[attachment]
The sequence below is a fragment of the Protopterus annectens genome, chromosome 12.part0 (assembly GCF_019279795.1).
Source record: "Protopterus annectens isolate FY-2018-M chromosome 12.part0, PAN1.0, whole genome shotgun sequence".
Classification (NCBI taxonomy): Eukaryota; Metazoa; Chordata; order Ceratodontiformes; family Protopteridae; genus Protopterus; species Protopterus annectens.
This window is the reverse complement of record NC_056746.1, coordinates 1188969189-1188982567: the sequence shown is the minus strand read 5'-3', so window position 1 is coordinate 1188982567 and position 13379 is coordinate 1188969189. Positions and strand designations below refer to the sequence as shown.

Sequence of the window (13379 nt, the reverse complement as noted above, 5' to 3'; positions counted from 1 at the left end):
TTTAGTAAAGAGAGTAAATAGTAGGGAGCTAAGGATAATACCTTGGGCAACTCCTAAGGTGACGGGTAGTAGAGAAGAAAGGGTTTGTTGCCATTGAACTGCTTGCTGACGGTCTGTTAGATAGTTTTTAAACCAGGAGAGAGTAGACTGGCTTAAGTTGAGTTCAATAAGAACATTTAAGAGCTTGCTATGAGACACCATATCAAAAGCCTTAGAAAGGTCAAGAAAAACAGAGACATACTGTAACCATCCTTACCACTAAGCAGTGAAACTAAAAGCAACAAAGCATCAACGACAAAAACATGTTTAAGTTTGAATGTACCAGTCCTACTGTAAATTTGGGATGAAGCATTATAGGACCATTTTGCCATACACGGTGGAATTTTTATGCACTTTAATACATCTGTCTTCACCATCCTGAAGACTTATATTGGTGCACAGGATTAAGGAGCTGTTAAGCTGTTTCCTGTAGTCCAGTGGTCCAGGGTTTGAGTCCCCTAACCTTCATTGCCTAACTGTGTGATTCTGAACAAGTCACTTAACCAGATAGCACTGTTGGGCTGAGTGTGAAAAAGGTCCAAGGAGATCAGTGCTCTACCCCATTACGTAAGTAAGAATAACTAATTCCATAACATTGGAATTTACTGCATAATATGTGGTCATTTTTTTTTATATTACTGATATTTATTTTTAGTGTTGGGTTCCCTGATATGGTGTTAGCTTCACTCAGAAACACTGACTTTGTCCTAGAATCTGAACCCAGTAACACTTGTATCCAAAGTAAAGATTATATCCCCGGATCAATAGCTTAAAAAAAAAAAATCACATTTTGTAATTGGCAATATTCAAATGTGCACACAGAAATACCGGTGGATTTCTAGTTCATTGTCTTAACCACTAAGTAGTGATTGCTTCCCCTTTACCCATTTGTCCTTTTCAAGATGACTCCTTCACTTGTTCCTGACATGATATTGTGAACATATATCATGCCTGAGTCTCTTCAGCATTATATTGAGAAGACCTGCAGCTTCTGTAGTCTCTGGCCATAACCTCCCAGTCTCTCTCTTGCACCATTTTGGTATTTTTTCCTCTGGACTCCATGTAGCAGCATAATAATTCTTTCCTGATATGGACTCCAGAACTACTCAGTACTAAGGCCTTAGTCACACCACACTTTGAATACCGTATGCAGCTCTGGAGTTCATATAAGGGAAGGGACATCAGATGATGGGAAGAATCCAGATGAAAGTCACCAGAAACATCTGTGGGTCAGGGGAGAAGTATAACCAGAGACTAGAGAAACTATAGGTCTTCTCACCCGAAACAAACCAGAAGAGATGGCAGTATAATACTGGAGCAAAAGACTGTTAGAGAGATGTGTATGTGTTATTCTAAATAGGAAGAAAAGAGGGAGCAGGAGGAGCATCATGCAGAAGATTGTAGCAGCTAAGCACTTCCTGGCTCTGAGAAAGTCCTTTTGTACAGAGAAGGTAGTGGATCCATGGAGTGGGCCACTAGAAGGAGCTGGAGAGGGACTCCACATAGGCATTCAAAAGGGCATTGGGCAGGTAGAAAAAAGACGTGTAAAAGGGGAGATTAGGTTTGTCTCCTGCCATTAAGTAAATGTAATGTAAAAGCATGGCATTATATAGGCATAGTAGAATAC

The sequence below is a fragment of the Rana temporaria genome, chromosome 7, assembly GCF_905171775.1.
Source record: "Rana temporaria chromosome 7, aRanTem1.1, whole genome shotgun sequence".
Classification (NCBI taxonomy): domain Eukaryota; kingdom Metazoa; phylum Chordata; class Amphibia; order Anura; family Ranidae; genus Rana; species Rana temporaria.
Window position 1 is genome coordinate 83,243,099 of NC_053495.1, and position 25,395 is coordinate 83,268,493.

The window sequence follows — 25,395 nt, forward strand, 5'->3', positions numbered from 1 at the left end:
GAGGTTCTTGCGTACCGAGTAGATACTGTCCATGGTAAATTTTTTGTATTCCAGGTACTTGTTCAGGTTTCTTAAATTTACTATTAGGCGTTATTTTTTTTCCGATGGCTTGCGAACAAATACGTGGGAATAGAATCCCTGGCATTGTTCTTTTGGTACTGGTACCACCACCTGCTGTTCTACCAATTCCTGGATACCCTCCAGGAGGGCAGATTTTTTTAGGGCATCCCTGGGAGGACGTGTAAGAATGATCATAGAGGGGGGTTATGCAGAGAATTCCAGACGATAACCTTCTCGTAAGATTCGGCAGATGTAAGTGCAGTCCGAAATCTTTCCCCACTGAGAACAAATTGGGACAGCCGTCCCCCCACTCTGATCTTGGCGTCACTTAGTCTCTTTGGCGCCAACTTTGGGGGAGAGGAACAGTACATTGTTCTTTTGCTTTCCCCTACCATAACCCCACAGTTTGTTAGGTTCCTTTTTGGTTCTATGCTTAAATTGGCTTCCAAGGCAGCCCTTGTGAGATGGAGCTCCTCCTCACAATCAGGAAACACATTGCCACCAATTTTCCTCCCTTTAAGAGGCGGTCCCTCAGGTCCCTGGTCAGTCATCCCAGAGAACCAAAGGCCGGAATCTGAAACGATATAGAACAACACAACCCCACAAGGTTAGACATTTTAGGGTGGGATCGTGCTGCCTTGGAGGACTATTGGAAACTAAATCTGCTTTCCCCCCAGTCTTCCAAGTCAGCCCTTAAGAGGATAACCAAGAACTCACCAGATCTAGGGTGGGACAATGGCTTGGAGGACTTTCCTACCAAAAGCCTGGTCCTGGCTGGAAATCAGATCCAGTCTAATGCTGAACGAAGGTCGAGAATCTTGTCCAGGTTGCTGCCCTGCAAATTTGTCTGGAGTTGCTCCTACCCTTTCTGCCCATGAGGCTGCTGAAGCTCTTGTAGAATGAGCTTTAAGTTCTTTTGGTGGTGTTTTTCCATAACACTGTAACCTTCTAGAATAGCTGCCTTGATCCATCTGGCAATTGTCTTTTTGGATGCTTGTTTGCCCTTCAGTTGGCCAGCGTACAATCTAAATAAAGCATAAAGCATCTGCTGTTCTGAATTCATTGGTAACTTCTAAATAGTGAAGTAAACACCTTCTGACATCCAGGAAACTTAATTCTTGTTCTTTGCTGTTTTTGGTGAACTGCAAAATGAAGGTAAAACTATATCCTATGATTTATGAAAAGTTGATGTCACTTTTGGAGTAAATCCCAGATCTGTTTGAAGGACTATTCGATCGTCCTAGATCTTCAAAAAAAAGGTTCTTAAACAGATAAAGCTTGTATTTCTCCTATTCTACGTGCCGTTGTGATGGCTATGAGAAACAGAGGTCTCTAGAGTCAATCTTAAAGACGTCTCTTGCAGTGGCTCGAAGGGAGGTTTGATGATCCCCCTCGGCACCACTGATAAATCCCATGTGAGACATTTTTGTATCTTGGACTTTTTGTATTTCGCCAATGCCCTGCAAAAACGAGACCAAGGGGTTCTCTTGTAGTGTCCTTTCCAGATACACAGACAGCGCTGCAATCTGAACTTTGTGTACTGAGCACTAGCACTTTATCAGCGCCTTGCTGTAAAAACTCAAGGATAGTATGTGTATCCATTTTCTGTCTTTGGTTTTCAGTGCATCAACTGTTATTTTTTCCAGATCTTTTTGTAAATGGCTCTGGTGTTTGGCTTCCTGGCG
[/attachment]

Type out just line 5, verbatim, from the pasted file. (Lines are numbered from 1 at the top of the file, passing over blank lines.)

Sequence of the window (13379 nt, the reverse complement as noted above, 5' to 3'; positions counted from 1 at the left end):